My dissertation deals with the intertwined fates of computation and the concept of musical style in the recent history of music theory. The main focus is on Leonard Meyer’s work and the ways information theory and cybernetics appear and then recede from the surface of his thought but still stand behind a lot of aspects of his later theory of style (which is itself important for many later strands of music theory, especially music cognition and corpus studies). I try to deal with Meyer’s often overly ambitious interdisciplinarity by reading him with/against approaches to style in visual culture, and I put computational music theory in conversation with more recent critical work on algorithms and big data. Along with doing close readings of some recent corpus studies, I have a chapter that looks at the computational modeling of style in the context of improvising computer systems.

    With job apps, the dissertation, conferences, and other writings to work on, I haven’t done much new reading lately. The most relevant thing I’ve read this semester is probably Mack Hagood’s Hush, which deals with media as technologies of self control—white noise machines, noise canceling headphones, etc. It has a few interesting things to say about cybernetics and subjectivity, and tries with mixed success to make a dent in some debates around affect theory. Last year, when I was reading much more productively, I had a short-lived reading group with some colleagues that got us through some important texts on the philosophy of technology/technique: Leroi-Gourhan, Mauss, Simondon… we were hoping to get to Stiegler but didn’t quite make it. I’ve also read a couple chapters of John Durham Peters’s The Marvelous Clouds, but would like to do the rest of it.

    A few things I’d like to get to, among others that have already been mentioned:
    —Bernhard Siegert, Cultural Techniques
    —Dennis Tenen, Plain Text
    —Hans-Jörg Rheinberger, Epistemology of the Concrete (I’d also like to revisit Toward a History of Epistemic Things)
    —David Golumbia, The Cultural Logic of Computation

  3. Hi All!

    I’m going to try posting again, since my original got lost in cyber translation…

    Research Interests: History of electronics/science/computers as related to music, gender, sexuality, race, class, geography and other aspects of human networks. These interests result in two intersecting projects, one investigating how (un)conscious biases regarding gender, race, and physical ability become embedded in and tacitly reinforced by music hardware and software, the other examines problems of categorization in “electronic music” (relating to genre, but also to AI and Eugenics).

    Recent Reading: I’ve been reading Feminist Technology Studies (FTS) , starting with the basics (Lucy Suchman, Judy Wajcman, Oudshoorn et al., Kate Crawford, JS Light “When Computers were women”), relevant music histories (Georgina Born, Marie Thompson, Jennifer Iverson, Martha Mockus) and aesthetics (Johanna Demers), and/as these meet race (Alexander Weheliye, Paul Miller, George Lewis, Imani Perry, Michael Veal, André Brock, Wendy Chun, Louis Chude-Sokei, Lisa Nakamura, Umoja Safiya Noble, Robin James).

    I want to continue reading about socio-technical bias and ethics alongside issues of “categorization”:

    Heidi Grasswick, “Feminist Social Epistemology” (2018)

    Elizabeth Anderson, “Feminist Epistemology and Philosophy of Science” (2019)

    Helen E. Longino, “The Social Dimensions of Scientific Knowledge” (2019)

    Ruha Benjamin “Race After Technology” (echoing Ezra)

    Brown, Nicole Marie. “Methodological Cyborg as Black Feminist Technology: Constructing the Social Self Using Computational Digital Autoethnography and Social Media.” Cultural Studies ↔ Critical Methodologies, January 8, 2018.

    Jones, Steve. “Music and the Internet.” Popular Music 19, no. 2 (April 2000): 217–30.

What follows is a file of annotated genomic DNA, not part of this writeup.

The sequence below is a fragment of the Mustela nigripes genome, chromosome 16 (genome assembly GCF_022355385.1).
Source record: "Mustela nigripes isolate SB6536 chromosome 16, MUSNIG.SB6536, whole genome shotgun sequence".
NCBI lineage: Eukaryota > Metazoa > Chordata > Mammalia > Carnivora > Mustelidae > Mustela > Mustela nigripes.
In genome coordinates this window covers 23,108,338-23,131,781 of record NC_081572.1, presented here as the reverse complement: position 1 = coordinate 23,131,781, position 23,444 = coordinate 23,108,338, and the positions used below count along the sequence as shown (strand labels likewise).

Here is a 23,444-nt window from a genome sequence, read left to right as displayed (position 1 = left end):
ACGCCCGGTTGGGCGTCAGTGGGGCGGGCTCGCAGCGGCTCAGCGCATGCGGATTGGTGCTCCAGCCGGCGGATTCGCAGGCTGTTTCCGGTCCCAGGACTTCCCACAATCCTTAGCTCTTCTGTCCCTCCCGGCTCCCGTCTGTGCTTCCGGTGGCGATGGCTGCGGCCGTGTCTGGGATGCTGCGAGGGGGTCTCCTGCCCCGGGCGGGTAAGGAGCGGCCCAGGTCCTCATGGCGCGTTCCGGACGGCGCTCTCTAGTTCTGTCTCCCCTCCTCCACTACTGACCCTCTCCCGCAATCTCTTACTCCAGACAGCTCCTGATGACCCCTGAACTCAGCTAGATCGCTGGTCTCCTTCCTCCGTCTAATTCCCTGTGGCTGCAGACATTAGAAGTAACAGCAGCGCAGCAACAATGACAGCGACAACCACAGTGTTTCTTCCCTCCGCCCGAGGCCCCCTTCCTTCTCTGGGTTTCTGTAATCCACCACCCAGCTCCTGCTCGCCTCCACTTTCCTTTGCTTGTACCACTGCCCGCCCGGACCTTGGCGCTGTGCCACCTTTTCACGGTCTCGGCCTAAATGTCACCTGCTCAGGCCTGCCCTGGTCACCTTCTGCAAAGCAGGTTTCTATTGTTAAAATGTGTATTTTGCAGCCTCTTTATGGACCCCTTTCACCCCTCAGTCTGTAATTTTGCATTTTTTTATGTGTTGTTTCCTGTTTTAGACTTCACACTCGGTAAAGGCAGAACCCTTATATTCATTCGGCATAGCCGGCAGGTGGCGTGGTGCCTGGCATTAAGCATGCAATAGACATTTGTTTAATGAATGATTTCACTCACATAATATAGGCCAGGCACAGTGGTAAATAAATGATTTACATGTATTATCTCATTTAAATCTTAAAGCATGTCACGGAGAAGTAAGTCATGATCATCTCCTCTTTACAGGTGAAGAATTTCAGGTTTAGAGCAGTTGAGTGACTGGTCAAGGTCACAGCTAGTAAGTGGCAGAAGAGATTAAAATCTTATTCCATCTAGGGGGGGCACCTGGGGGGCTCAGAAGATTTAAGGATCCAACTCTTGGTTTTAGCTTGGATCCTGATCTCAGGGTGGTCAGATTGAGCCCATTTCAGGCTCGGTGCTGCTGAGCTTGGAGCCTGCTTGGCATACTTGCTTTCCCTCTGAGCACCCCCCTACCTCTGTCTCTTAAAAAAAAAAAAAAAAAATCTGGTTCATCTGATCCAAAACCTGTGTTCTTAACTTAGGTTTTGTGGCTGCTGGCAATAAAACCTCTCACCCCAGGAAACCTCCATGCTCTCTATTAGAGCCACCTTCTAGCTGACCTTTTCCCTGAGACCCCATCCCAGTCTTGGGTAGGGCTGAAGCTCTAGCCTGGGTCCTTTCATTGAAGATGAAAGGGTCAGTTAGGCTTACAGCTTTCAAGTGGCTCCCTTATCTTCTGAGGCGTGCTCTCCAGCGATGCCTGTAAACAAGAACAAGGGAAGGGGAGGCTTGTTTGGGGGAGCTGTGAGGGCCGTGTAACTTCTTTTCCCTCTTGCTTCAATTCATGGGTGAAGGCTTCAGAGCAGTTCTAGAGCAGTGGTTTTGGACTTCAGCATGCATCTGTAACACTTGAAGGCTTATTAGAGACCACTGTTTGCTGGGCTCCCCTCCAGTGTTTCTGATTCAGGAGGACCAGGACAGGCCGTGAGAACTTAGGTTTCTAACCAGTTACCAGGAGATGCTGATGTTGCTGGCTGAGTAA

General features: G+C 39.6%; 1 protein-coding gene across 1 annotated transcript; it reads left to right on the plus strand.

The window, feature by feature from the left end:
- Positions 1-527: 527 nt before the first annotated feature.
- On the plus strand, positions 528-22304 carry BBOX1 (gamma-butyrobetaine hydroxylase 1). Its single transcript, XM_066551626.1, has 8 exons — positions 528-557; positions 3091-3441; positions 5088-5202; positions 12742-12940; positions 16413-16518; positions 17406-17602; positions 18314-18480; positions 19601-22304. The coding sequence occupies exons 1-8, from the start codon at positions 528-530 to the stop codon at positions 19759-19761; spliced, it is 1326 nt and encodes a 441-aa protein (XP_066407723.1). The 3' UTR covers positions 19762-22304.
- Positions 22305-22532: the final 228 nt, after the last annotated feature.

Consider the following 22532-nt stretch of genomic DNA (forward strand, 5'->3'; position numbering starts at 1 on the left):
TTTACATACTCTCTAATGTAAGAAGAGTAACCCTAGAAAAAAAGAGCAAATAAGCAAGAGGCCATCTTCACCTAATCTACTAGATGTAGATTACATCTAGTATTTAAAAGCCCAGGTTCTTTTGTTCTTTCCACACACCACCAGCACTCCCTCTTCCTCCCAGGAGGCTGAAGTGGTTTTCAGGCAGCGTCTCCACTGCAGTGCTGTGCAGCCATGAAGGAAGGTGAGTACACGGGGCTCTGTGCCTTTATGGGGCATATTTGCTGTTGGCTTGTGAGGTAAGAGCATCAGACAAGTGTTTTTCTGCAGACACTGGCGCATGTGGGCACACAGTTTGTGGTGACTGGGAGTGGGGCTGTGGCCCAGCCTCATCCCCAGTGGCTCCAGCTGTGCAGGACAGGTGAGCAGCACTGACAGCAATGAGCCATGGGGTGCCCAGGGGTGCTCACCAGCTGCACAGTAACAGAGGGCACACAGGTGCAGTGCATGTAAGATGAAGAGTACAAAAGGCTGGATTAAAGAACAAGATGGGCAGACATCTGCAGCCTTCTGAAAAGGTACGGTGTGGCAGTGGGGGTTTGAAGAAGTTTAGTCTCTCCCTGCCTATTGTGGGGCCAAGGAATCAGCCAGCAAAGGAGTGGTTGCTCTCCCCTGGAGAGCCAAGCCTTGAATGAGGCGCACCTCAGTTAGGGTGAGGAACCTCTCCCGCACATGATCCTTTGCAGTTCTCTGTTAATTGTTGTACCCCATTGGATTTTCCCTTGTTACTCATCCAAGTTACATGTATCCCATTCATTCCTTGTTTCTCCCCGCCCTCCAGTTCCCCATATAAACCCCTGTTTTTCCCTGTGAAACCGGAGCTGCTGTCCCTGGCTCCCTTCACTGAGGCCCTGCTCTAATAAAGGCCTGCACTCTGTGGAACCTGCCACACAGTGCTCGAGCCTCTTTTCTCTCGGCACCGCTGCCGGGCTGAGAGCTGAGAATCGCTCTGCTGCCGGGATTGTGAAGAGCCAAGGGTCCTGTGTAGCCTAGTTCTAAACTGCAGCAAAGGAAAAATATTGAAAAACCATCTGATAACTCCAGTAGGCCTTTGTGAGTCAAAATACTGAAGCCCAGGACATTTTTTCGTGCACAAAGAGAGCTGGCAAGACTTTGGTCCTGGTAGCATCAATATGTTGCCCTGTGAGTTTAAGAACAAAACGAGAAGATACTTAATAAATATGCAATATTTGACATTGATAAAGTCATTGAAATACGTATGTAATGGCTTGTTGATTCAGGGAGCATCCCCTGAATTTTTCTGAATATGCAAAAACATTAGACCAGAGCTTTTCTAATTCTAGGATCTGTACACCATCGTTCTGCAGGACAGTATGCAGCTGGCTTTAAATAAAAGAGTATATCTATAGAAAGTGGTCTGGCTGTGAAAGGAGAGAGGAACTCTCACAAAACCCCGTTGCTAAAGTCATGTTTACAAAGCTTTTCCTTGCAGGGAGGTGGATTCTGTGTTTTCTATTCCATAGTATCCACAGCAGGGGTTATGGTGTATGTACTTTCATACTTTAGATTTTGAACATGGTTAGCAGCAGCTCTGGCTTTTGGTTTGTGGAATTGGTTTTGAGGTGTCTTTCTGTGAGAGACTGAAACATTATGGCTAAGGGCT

Sieckenius de Souza. The Semiotic Engineering of Human-Computer Interaction | The MIT Press. Cambridge, Mass: MIT Press, 2005. https://mitpress.mit.edu/books/semiotic-engineering-human-computer-interaction. (Out of Print, may be hard to find?)

    Weisbard, Eric. Listen Again: A Momentary History of Pop Music. Duke University Press, 2007.

    Brackett, David. Categorizing Sound. Berkeley, CA: University of California Press, 2016.

    There’s a lot I want to read, but I joined to learn about stuff I don’t know, so I’m happy to read anything you lot recommend! (Citations above are wonky because I copied some from citation software, and figured I’d leave the added info rather than conform.)

  4. Hello everybody! Thanks to Eamonn and Ezra for taking the initiative here.

    I’m Joseph Pfender (josephpfender.wordpress.com)

    My research interests are mainly focused on the cultural origins of magnetic tape technology in the US in the late 19th century. I look at American technical consciousness in the Gilded Age, where religion, science, and industry all played a part in defining the culture of technology where magnetic tape originated. The cultural priorities affiliated with Spiritualism, empiricism, and mechanical engineering pop up in interesting ways during the later musical developments of tape experimentalism. This means my interest in how technology produces aesthetics comes from a similar place to Ezra’s. But my tools for getting there come more from historiography and cultural history than from the more concrete causal chains of network theory.

    what i’ve been reading:
    I’ve been making my way through the compiled anthologies of Simondon’s lectures and other writings, Sur la technique and Sur la philosophie. I’ve immensely enjoyed the summer 2016 special issue of Critical Inquiry on technical media that makes good (not gimmicky) use of “quirk history” to bring Spiritualist thought into media studies. Also almost anything by Edward Jones-Imhotep, though that’s dangerously undefined considering how broadly he publishes. I’ll return to this as we go, I think.

    Emily Ogden, one of the CI issue contributors, just put out a monograph “Credulity” on similar themes.

    My own historiographical contribution to this theoretical direction mostly comes in talking about people like Oberlin Smith, Andrew Jackson Davis and John Murray Spear, Spiritualists who had specific and somewhat peculiar ideas about the relationship between technological progress and spiritual enlightenment. There isn’t a lot about either Spear or Davis, but my own work on Smith is looking to do some biographical exposition and critical intervention in historiography of sound media, in specific conversation with music studies.

    I’m looking to get more familiar with a range of media theory, including :
    Siegfried Zielinski, Deep Time of the Media (!)

    geoffrey bowker & susan star, Sorting Things Out (despite my interest in more historiographical & discursive methods)

    Ernst Kapp, Elements of a Philosophy of Technology (new historical edition by leif weatherby and jeffrey west kirkwood)

    Ruha Benjamin (as others have mentioned)

    This is only a smattering; I wanted to get something down before too much time had passed. Looking forward to continuing conversations!

    warmly,
    Joe